“‘Go through each day praising and thanking God for everything that happens!’ Nothing can take from me the memories and and beauties and lessons.

The Lord speaks to her and reminds her that this is life: seeing and not seeing. There are times in our lives where we will see clearly and then times when everything seems shrouded in darkness and the unknown. But despite whether we can “see” or not, the reality is always there. The darkness will pass away and the promises will still be there.

Today and tomorrow are days in darkness. But despite the arrest, trial and death of Jesus, despite the denial and fear of the disciples, despite the hours of darkness tomorrow, the reality is still there.

God never turns His face from us. We may walk through mist. We may walk in and out of darkness. But His way is always good and He always loves us.

I have told you all this so that you may have peace in me. Here on earth you will have many trials and sorrows. But take heart, because I have overcome the world. ~ John 16:33

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lessons from much-afraid {joy and sorrow}

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One of the things that is a constant refrain through much of Much-Afraid’s journey is that when she is headed in the direction of the mountains, and on the path that she thinks she needs to go, she is joyful. When the path turns away from the promise (or so it seems) she is completely disheartened. It is a lesson that the Shepherd repeats for the first part of her journey over and again.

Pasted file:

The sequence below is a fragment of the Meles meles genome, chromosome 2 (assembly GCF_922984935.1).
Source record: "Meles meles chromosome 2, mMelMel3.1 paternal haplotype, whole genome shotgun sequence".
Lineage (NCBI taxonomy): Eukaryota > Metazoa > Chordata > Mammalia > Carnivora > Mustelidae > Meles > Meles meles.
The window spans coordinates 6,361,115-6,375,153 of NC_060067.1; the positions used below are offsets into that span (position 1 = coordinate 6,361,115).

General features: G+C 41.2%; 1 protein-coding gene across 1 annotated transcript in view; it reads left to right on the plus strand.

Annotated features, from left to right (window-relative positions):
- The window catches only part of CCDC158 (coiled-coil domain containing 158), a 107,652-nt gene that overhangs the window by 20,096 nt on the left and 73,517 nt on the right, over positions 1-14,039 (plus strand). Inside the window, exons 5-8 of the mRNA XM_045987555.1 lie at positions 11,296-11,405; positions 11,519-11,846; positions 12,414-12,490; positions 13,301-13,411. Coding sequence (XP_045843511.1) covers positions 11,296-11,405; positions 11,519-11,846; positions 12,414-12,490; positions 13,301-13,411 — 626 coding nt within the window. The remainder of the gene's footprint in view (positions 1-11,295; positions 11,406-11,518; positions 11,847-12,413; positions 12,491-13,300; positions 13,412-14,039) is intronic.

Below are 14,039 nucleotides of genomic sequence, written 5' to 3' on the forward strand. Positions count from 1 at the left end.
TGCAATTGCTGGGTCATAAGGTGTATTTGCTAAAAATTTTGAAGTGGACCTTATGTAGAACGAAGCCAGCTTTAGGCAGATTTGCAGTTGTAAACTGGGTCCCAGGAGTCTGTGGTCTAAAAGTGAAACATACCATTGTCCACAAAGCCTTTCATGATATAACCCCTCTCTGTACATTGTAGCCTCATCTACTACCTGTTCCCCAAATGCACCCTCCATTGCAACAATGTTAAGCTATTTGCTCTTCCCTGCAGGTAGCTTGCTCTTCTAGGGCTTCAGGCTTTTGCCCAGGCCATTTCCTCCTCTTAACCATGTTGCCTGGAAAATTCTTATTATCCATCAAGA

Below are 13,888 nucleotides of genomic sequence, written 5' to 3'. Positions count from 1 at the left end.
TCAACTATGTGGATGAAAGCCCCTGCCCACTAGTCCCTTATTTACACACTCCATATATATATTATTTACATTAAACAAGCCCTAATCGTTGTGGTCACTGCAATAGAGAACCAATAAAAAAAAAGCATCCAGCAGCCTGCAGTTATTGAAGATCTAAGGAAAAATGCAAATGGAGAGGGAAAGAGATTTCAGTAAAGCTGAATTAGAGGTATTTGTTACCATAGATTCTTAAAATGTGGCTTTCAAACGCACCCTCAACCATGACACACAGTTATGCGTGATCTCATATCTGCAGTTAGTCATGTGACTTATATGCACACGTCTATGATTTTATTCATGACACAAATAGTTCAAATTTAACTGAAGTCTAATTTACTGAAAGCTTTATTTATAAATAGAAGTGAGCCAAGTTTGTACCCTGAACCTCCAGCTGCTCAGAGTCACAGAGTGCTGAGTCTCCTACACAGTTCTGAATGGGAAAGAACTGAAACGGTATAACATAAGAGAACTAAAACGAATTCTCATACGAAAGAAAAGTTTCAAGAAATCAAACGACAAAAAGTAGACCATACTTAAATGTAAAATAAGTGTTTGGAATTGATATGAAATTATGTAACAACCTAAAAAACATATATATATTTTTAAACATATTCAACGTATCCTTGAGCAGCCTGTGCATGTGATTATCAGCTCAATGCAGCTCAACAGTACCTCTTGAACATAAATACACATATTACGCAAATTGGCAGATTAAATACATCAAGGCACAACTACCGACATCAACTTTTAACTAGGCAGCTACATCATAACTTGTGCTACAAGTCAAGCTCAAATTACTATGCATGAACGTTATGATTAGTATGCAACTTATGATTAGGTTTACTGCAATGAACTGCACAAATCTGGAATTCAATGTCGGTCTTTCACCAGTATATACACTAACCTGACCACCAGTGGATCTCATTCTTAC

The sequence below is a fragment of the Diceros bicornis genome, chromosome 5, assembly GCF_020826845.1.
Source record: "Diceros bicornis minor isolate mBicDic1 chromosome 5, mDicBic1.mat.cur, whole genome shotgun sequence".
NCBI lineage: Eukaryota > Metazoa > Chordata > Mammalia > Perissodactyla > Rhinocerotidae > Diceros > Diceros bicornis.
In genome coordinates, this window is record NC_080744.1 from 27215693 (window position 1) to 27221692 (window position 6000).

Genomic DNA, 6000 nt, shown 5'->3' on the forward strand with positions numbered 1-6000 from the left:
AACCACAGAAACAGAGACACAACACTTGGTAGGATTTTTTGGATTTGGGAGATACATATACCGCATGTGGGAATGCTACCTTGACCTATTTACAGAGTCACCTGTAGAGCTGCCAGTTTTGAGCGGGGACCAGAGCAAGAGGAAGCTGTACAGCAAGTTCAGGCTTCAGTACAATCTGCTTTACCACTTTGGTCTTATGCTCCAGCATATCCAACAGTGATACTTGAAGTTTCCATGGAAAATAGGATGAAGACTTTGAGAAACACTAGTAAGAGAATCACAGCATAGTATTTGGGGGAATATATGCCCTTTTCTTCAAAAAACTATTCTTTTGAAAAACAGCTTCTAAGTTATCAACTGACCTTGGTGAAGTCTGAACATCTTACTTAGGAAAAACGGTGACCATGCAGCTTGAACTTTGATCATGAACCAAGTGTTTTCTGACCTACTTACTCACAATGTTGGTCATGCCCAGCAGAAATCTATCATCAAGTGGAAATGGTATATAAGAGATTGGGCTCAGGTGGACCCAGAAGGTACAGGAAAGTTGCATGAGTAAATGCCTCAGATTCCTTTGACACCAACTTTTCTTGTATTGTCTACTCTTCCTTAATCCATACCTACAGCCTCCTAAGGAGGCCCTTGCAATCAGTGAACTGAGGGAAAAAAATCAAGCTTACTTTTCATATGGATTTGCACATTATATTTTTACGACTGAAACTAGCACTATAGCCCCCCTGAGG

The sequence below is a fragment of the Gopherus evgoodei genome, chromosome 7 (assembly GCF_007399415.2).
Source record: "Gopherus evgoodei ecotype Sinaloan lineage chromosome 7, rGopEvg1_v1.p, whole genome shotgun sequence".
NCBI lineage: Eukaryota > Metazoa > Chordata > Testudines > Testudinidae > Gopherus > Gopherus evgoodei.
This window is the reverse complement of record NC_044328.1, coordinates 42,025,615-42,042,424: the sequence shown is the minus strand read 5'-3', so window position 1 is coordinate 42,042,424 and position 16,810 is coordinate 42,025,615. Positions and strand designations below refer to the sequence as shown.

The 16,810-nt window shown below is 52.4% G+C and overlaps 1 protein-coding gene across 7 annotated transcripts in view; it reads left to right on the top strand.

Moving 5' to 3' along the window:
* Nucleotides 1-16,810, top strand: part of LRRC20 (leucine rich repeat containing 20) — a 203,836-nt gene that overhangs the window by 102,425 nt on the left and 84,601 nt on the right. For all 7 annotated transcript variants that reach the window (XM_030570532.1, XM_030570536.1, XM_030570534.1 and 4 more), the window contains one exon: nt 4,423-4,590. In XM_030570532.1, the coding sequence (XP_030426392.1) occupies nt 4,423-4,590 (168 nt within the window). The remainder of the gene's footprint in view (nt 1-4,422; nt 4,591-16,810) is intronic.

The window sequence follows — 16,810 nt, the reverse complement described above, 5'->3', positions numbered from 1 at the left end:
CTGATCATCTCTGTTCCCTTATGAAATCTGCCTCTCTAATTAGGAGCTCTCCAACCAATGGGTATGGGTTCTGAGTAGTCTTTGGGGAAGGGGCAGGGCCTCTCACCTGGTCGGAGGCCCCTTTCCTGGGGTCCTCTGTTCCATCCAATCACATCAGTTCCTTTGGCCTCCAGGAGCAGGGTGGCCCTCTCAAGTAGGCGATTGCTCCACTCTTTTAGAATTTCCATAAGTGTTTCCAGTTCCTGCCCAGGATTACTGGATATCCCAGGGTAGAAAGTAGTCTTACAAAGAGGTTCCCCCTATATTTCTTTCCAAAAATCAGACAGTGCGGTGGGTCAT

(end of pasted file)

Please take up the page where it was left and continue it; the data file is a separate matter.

Those times that the path seems to move away are the times that she is overcome by her enemies. Craven Fear, Bitterness, Pride, Resentment and Self-Pity move in like a pack of lions and try to devour her spirit. The Shepherd has reminded her to call out to him when these enemies show their faces and it’s a lesson that takes time for her to learn. By the second or third time these Fearlings have shown their faces she begins to realize that she does have power over them. She can call out to the Shepherd and she can also sing. In chapter six as they start over the Great Sea Wall and her enemies are surrounding her she lifts up her voice and declares Psalm 27:6
And now my head shall be lifted up above my enemies all around me, and I will offer in his tent sacrifices with shouts of joy; I will sing and make melody to the Lord. As she sings these words aloud her enemies are distracted and their taunts are drowned out.